One of the main struggles in many people’s lives is trying to remember their passwords. With more companies requiring passwords have different characters, upper and lower cases, plus a unique symbol, it makes it difficult for people to recall them off the top of their heads. Good news lies on the horizon though. Banks have been working on a solution to solve this by trying to implement voice recognition as your password instead.
On February 19th, 2016, HSBC announced that they would start implementing “voice biometric security technology” for the clients in the UK. The technology allowed banks to implement a program that would allow clients to be recognized by their voice when attempting to sign into their individual bank accounts. 15 million people are expected to have this program implemented by the 2016 summer. In addition to the voice recognition, the bank released a “touch ID” technology. For those who choose not to use their voice, they will be able to use their fingerprints to sign in.
HSBC spoke about how they plan to introduce the voice and touch technology into the Mexican, Canadian, French, American and Hong Kong markets in the near future. However, they did not release a time frame of when that would occur. The bank is not the first financial company to offer this specific technology to its clients. Barclays, Vanguard and Banco Santander Mexico have already weaved it into their client’s accounts.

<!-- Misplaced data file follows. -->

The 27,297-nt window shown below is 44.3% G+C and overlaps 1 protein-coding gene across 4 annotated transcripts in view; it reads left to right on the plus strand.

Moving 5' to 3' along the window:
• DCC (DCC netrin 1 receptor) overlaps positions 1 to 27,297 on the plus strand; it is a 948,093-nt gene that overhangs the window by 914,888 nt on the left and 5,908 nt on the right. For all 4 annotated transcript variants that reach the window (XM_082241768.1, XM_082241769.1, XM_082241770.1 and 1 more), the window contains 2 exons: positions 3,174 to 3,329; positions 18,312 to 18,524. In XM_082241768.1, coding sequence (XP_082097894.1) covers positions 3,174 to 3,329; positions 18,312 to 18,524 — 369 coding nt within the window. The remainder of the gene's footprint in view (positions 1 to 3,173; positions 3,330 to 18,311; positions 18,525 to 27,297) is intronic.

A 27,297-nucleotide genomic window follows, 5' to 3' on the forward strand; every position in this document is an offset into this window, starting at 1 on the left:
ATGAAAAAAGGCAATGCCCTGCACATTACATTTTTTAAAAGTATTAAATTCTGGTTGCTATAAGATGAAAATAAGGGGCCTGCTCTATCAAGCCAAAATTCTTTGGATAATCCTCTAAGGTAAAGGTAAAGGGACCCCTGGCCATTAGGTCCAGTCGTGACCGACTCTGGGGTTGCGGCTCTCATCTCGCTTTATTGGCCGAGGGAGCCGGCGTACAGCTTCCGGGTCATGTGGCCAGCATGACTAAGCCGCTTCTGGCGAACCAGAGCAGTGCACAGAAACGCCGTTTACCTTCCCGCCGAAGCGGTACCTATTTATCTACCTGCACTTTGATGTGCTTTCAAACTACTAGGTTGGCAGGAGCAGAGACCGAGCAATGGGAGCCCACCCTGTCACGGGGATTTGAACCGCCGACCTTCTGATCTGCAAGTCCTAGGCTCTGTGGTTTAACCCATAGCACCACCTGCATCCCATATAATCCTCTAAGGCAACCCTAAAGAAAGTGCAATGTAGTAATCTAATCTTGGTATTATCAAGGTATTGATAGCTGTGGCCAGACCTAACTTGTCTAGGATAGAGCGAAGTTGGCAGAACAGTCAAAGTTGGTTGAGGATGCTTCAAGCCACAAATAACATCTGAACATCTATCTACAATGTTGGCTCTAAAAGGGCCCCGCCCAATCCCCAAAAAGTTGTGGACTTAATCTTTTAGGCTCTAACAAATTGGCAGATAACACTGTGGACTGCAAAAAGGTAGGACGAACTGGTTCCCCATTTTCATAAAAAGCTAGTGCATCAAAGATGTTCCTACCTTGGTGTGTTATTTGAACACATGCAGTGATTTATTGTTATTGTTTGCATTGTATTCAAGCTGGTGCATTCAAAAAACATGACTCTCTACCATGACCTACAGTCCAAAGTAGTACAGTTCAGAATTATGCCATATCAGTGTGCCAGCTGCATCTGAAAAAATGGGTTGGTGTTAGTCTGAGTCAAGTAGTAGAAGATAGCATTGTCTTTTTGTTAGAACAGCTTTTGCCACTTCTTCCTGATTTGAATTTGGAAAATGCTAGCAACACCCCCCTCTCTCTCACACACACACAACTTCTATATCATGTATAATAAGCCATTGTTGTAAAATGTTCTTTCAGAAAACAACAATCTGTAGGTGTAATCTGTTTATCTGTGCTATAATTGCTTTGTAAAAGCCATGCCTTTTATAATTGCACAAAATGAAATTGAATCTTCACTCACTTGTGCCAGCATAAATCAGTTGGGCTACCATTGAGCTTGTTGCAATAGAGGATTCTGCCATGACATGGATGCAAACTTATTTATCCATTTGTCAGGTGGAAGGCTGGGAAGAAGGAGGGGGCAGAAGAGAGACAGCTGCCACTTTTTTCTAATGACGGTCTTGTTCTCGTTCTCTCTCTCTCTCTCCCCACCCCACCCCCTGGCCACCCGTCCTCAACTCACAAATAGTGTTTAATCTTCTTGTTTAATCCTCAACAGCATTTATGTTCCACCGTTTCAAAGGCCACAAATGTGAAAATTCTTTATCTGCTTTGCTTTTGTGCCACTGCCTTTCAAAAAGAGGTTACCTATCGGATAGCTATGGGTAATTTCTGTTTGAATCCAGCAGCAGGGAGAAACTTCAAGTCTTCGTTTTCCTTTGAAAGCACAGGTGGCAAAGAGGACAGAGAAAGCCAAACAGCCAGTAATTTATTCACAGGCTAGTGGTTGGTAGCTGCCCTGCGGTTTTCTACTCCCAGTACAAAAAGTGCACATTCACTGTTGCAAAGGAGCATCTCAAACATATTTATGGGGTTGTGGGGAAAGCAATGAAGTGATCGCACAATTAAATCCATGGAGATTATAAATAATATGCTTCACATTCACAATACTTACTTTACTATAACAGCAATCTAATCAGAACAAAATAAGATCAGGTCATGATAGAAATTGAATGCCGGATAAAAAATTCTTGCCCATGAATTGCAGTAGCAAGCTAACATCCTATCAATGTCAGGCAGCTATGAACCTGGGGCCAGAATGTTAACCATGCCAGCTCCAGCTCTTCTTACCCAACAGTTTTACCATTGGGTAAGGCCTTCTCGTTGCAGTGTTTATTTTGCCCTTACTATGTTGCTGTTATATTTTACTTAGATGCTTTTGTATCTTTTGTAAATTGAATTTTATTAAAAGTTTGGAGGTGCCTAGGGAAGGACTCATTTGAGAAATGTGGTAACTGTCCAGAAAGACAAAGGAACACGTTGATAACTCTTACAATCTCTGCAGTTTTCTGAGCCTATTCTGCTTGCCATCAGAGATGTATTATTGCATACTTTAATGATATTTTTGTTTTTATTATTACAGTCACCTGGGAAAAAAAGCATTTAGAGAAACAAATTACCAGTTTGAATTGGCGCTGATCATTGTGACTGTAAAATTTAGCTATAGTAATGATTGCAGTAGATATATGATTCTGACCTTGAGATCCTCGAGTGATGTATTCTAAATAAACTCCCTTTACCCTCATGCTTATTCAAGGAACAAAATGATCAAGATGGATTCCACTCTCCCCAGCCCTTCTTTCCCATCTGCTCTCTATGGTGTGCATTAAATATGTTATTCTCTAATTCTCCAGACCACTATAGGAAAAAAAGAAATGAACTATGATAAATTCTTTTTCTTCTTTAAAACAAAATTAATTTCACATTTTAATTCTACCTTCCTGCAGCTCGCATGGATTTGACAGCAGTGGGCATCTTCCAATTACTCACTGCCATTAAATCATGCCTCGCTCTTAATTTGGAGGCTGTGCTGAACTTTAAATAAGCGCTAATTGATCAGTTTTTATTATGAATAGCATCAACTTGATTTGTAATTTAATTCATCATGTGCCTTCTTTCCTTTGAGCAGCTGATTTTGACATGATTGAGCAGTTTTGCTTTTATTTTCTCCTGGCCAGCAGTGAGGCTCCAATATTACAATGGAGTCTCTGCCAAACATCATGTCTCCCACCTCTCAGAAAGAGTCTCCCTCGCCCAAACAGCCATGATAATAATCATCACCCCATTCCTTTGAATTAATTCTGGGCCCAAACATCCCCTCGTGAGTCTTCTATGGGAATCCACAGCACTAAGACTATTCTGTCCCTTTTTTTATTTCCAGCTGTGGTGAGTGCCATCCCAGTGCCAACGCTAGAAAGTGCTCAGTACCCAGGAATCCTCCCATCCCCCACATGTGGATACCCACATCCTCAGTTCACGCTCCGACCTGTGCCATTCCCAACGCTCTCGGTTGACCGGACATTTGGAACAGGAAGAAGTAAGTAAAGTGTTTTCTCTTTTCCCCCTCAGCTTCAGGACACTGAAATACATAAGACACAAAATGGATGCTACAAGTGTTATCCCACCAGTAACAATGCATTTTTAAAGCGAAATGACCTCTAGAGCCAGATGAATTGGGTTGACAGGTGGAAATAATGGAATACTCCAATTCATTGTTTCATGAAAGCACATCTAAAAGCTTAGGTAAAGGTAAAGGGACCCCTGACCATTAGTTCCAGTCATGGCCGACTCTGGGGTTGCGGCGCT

Nuance Communications are the company that supplies HSBC with the voice recognition technology. They began to research vocal biometrics back in the early 90’s. It wasn’t until 2012 that banks began to have a demand to obtain this technology for their retail banking clients. Before that, many wanted it solely for their high profile clients and corporate wire transfers.
Many banks have shifted to the technology after becoming frustrated with passwords. In a 2014 study released by Verizon, two-thirds of all data breaches occurred from passwords being stolen or weak. As many banks need to reset their passwords often, it makes them vulnerable to hackers. In addition to the higher risk of attack, it often is costly and time-consuming to reset passwords.
The change from traditional passwords to voice recognition will take several years as the banking industry has millions of consumers that would need to adapt. As a high stake move, banks will move forward cautiously, but it’s more likely clients will see it mixed in with current trends.
David E. Mickey is a financial executive based in Buffalo, New York, and he’s an Enterprise Sales Executive at Docupace Technologies. Please visit his websites to learn more: http://davidemickey.com; http://davidemickey.net/; and http://davidemickey.org/.